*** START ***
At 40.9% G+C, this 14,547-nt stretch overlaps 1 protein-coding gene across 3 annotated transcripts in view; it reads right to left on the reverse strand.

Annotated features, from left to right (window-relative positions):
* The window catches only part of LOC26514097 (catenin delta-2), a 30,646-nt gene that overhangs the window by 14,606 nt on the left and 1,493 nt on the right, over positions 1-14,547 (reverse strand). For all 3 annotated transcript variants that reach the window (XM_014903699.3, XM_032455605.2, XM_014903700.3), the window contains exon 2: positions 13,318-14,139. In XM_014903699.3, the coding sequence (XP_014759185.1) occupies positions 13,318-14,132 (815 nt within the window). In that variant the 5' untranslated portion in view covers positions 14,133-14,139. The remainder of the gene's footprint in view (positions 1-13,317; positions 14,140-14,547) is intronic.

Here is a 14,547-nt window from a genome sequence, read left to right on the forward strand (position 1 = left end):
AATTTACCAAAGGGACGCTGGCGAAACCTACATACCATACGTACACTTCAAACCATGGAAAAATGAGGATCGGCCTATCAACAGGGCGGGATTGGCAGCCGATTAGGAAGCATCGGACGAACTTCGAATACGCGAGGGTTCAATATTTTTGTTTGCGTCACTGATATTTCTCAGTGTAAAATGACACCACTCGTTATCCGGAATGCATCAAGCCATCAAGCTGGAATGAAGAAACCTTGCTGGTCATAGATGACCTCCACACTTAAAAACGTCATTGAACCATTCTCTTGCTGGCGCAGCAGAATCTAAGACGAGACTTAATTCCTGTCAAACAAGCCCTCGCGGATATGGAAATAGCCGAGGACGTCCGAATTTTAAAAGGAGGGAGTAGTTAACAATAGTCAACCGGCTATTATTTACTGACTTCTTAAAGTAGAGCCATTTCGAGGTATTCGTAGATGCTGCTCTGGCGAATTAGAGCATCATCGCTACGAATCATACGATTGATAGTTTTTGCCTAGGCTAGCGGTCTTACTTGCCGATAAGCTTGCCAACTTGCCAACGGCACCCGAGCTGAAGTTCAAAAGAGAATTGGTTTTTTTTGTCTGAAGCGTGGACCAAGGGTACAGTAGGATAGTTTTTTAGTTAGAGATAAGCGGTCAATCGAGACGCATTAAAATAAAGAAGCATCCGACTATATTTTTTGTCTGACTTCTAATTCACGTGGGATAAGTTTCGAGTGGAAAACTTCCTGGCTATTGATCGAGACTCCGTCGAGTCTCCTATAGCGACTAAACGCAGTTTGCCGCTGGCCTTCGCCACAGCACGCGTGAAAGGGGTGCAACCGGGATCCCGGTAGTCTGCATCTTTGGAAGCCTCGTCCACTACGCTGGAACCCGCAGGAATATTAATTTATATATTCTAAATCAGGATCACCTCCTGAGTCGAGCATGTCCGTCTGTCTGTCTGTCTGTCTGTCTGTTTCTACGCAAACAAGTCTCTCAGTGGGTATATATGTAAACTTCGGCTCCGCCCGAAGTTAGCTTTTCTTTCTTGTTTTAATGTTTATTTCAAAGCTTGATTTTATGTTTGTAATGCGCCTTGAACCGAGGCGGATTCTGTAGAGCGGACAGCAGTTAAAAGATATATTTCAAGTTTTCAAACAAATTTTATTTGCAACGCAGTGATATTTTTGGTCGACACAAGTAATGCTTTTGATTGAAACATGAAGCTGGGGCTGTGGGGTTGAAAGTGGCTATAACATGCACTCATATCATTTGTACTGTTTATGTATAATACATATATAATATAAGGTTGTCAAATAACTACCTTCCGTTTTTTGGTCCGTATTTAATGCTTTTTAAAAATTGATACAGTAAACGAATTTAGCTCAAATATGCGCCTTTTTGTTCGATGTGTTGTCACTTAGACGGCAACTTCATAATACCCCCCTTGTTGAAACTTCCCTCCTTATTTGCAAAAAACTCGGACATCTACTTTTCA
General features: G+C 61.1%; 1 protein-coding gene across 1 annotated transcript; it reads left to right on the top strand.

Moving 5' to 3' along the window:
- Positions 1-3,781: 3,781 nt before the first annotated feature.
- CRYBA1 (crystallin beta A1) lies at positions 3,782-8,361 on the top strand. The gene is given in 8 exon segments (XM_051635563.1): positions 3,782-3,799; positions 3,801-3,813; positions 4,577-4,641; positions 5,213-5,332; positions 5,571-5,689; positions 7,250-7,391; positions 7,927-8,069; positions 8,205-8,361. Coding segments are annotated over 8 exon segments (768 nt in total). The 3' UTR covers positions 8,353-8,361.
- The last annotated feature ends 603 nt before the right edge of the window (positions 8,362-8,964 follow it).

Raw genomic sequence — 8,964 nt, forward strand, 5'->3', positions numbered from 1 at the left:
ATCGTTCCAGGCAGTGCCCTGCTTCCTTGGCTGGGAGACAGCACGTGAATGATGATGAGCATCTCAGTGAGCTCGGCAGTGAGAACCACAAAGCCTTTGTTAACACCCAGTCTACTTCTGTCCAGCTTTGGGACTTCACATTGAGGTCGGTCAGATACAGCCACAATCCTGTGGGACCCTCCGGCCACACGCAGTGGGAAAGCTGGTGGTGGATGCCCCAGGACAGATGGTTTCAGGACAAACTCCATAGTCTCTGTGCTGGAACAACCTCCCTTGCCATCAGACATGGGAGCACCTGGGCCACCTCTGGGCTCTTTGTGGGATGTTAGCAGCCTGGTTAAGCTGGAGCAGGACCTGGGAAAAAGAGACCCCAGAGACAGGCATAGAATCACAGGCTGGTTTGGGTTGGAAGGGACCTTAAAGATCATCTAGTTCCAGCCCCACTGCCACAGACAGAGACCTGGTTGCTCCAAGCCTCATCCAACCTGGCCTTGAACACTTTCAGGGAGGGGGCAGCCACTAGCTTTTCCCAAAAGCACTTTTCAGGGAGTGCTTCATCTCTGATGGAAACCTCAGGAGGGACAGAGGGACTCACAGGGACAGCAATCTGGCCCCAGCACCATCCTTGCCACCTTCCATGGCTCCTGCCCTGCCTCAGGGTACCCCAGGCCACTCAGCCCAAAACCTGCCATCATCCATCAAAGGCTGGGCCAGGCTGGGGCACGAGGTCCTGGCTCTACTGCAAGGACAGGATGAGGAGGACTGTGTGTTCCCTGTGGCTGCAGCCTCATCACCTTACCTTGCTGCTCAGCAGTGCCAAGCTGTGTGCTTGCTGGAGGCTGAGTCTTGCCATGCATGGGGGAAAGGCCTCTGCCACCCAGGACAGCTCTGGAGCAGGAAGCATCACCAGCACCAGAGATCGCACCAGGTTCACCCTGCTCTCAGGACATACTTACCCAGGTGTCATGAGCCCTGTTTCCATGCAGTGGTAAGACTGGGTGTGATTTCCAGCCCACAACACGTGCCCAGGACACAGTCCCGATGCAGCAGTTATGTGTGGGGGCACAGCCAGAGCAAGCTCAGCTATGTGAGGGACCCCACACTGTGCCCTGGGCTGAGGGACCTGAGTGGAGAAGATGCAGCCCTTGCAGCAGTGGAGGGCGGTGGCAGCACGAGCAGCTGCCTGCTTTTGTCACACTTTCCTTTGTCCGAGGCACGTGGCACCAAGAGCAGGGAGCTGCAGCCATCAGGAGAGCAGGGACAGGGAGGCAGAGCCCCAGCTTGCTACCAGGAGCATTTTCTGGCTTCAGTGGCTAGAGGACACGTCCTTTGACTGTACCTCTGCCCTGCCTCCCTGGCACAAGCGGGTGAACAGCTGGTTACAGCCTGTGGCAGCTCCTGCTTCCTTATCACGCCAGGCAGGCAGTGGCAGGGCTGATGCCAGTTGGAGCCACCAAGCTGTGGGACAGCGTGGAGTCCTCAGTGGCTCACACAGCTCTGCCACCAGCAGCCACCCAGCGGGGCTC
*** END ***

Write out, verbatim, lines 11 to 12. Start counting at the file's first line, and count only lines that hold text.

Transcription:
Raw genomic sequence — 8,964 nt, forward strand, 5'->3', positions numbered from 1 at the left:
ATCGTTCCAGGCAGTGCCCTGCTTCCTTGGCTGGGAGACAGCACGTGAATGATGATGAGCATCTCAGTGAGCTCGGCAGTGAGAACCACAAAGCCTTTGTTAACACCCAGTCTACTTCTGTCCAGCTTTGGGACTTCACATTGAGGTCGGTCAGATACAGCCACAATCCTGTGGGACCCTCCGGCCACACGCAGTGGGAAAGCTGGTGGTGGATGCCCCAGGACAGATGGTTTCAGGACAAACTCCATAGTCTCTGTGCTGGAACAACCTCCCTTGCCATCAGACATGGGAGCACCTGGGCCACCTCTGGGCTCTTTGTGGGATGTTAGCAGCCTGGTTAAGCTGGAGCAGGACCTGGGAAAAAGAGACCCCAGAGACAGGCATAGAATCACAGGCTGGTTTGGGTTGGAAGGGACCTTAAAGATCATCTAGTTCCAGCCCCACTGCCACAGACAGAGACCTGGTTGCTCCAAGCCTCATCCAACCTGGCCTTGAACACTTTCAGGGAGGGGGCAGCCACTAGCTTTTCCCAAAAGCACTTTTCAGGGAGTGCTTCATCTCTGATGGAAACCTCAGGAGGGACAGAGGGACTCACAGGGACAGCAATCTGGCCCCAGCACCATCCTTGCCACCTTCCATGGCTCCTGCCCTGCCTCAGGGTACCCCAGGCCACTCAGCCCAAAACCTGCCATCATCCATCAAAGGCTGGGCCAGGCTGGGGCACGAGGTCCTGGCTCTACTGCAAGGACAGGATGAGGAGGACTGTGTGTTCCCTGTGGCTGCAGCCTCATCACCTTACCTTGCTGCTCAGCAGTGCCAAGCTGTGTGCTTGCTGGAGGCTGAGTCTTGCCATGCATGGGGGAAAGGCCTCTGCCACCCAGGACAGCTCTGGAGCAGGAAGCATCACCAGCACCAGAGATCGCACCAGGTTCACCCTGCTCTCAGGACATACTTACCCAGGTGTCATGAGCCCTGTTTCCATGCAGTGGTAAGACTGGGTGTGATTTCCAGCCCACAACACGTGCCCAGGACACAGTCCCGATGCAGCAGTTATGTGTGGGGGCACAGCCAGAGCAAGCTCAGCTATGTGAGGGACCCCACACTGTGCCCTGGGCTGAGGGACCTGAGTGGAGAAGATGCAGCCCTTGCAGCAGTGGAGGGCGGTGGCAGCACGAGCAGCTGCCTGCTTTTGTCACACTTTCCTTTGTCCGAGGCACGTGGCACCAAGAGCAGGGAGCTGCAGCCATCAGGAGAGCAGGGACAGGGAGGCAGAGCCCCAGCTTGCTACCAGGAGCATTTTCTGGCTTCAGTGGCTAGAGGACACGTCCTTTGACTGTACCTCTGCCCTGCCTCCCTGGCACAAGCGGGTGAACAGCTGGTTACAGCCTGTGGCAGCTCCTGCTTCCTTATCACGCCAGGCAGGCAGTGGCAGGGCTGATGCCAGTTGGAGCCACCAAGCTGTGGGACAGCGTGGAGTCCTCAGTGGCTCACACAGCTCTGCCACCAGCAGCCACCCAGCGGGGCTC